Russian Superfinal: Grischuk leads, Galliomova 6.5/7

by ChessBase
12/27/2009 – Alexander Grischuk and Peter Svidler both won in round six and drew in round seven to maintain their places at the top of the table. Grischuk has 5.0/7 with a 2833 performance, Svidler 4.5/7 at 2778. In the women's section Alisa Galliamova has conceded a single draw. She lead by a full point, with a 2868 performance, but can still be caught, e.g. by Nadezhda Kosintseva. Report by Misha Savinov.

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The Russian Championship Super Final for men and women is taking place from December 19th to 30th in the Moscow Central Chess Club in the Gogolevsky Boulevard. Participants are the top players by rating and qualifiers from the higher league competitions. The rate of play is 100 minutes for 40 moves, then 50 minutes for 20 moves, and then 15 minutes and a 30 second increment per move to end the game. Players cannot offer draws directly to their opponents but have to do so through an arbiter. Play starts at 15:00h local Moscow time (13:00 CET, 07:00 New York). The prize fund is close to two million rubles = US $100,000 for the men and 1.2 million rubles = US $40,000 for the women.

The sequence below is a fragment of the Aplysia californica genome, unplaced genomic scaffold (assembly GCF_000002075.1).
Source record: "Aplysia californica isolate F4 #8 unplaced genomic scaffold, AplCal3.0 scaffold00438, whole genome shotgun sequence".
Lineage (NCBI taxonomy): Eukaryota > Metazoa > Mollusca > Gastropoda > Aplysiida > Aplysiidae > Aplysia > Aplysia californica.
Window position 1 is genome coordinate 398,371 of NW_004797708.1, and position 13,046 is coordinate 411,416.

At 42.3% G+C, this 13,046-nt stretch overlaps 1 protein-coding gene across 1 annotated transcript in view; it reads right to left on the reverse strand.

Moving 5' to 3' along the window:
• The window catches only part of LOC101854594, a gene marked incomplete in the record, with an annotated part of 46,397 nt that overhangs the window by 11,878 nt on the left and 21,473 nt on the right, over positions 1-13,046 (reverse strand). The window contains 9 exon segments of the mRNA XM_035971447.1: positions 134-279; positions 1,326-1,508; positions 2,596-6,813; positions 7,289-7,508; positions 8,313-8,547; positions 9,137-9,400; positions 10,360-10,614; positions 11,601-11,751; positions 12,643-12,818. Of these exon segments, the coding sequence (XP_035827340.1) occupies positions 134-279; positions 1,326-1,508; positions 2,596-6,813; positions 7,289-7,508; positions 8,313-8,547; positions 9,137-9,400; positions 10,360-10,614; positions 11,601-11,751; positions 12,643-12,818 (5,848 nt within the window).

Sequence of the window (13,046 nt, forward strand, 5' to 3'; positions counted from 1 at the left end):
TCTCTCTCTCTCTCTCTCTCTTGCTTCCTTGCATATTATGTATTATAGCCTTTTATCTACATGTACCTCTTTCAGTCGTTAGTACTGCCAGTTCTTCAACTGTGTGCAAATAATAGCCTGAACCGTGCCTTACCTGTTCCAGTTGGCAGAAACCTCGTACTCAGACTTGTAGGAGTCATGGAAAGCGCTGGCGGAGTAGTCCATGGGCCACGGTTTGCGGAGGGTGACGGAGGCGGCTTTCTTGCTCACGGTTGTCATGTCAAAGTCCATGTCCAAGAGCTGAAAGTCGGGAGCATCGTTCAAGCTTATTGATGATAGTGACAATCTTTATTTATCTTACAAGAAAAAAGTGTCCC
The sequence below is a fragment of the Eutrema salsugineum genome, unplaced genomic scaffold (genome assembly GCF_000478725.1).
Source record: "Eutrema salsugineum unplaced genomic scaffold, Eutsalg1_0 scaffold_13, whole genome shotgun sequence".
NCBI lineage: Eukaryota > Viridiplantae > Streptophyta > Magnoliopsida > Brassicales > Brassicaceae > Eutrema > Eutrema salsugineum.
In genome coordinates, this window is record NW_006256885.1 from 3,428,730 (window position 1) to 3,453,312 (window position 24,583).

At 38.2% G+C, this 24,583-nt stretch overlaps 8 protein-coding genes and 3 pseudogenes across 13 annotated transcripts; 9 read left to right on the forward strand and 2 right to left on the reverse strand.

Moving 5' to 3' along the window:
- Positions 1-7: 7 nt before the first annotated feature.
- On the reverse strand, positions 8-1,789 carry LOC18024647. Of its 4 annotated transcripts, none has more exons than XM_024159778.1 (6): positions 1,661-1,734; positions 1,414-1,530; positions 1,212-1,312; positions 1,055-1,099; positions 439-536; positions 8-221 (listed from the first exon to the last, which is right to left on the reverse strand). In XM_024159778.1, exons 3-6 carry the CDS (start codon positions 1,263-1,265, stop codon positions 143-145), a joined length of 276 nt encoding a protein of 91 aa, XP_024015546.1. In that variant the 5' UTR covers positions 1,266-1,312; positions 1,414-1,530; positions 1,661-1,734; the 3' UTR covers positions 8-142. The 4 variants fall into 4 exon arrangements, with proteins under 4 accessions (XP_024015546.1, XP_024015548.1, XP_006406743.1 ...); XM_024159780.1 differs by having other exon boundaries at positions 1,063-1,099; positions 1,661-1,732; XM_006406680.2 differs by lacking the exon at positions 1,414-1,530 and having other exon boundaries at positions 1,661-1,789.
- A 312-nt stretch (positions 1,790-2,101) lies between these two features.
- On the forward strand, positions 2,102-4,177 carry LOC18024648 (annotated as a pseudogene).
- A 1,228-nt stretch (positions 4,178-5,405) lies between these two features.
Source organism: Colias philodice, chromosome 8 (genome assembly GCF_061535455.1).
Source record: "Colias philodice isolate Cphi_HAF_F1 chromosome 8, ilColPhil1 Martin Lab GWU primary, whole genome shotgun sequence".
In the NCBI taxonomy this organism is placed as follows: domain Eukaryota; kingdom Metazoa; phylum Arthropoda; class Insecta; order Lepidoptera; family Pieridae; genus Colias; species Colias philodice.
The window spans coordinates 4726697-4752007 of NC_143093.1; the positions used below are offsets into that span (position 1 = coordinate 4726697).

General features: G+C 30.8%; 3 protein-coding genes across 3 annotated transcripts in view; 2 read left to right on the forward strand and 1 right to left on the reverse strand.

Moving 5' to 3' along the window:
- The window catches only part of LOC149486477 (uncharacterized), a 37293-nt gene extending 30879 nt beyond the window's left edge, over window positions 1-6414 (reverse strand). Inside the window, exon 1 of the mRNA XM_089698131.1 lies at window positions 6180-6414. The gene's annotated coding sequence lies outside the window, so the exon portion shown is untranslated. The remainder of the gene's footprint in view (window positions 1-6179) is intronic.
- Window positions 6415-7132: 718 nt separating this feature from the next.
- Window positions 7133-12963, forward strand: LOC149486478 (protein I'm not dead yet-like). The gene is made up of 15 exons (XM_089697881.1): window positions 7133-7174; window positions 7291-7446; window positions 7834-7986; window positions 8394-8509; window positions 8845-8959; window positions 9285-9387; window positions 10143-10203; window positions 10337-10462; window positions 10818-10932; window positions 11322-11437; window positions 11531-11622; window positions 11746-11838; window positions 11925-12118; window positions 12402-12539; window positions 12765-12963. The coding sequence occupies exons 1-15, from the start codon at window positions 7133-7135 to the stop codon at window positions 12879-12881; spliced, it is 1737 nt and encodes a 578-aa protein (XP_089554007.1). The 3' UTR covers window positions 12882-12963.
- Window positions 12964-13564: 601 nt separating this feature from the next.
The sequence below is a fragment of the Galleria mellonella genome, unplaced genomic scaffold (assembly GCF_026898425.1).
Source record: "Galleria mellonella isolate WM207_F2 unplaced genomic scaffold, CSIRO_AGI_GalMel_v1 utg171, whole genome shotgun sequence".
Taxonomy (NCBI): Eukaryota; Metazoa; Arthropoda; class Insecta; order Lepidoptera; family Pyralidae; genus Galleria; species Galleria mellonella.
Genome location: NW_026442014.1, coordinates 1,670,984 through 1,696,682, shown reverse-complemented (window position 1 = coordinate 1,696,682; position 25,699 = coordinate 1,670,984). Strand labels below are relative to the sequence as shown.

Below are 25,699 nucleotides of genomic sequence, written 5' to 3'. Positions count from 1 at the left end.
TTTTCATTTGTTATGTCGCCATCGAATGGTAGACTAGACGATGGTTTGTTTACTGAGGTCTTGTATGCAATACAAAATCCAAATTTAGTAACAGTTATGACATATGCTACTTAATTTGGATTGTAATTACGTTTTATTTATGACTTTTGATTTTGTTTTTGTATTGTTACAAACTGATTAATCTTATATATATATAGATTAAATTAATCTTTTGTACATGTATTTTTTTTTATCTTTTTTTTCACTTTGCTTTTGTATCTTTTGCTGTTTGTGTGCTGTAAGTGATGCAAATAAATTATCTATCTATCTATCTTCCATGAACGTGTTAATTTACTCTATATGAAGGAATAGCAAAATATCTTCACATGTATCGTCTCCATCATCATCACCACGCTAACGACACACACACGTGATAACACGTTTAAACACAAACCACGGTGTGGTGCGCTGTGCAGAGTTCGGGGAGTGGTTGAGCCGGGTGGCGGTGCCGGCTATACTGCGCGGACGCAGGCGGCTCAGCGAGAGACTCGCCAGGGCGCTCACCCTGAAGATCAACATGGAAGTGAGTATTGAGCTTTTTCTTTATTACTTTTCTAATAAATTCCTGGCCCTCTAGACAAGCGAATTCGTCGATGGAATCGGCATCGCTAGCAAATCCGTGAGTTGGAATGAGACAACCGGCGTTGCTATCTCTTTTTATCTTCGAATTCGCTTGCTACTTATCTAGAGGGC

Fighting spirit in Moscow

Report after round seven by Misha Savinov

Peter Svidler quickly recovered after his sensational loss to Sanan Sjugirov by beating Artyom Timofeev in the next round. According to Peter, his opponent made a big mistake in the opening – 14...Rad8 (14...Rab8 is much better, 14...c5 is okay), after which White gained a lot of momentum. Already on the 18th move Black sacrificed an exchange. It was not exactly forced, but both players considered this move to be Black’s best try. Yet, the compensation was not sufficient, and White quickly converted his material advantage into a win.

Svidler,P (2754) - Timofeev,Arty (2651) [C10]
62nd ch-RUS Moscow RUS (6), 26.12.2009
1.e4 e6 2.d4 d5 3.Nc3 dxe4 4.Nxe4 Nd7 5.Nf3 Ngf6 6.Bg5 h6 7.Nxf6+ Nxf6 8.Be3 Bd6 9.Bd3 b6 10.Ne5 0-0 11.Qf3 Nd5 12.Bd2 Qh4 13.g4 Bb7 14.0-0-0 Rad8? 15.Rhg1 Ba8 16.Qe4 Nf6 17.Qe2 Bxe5 18.dxe5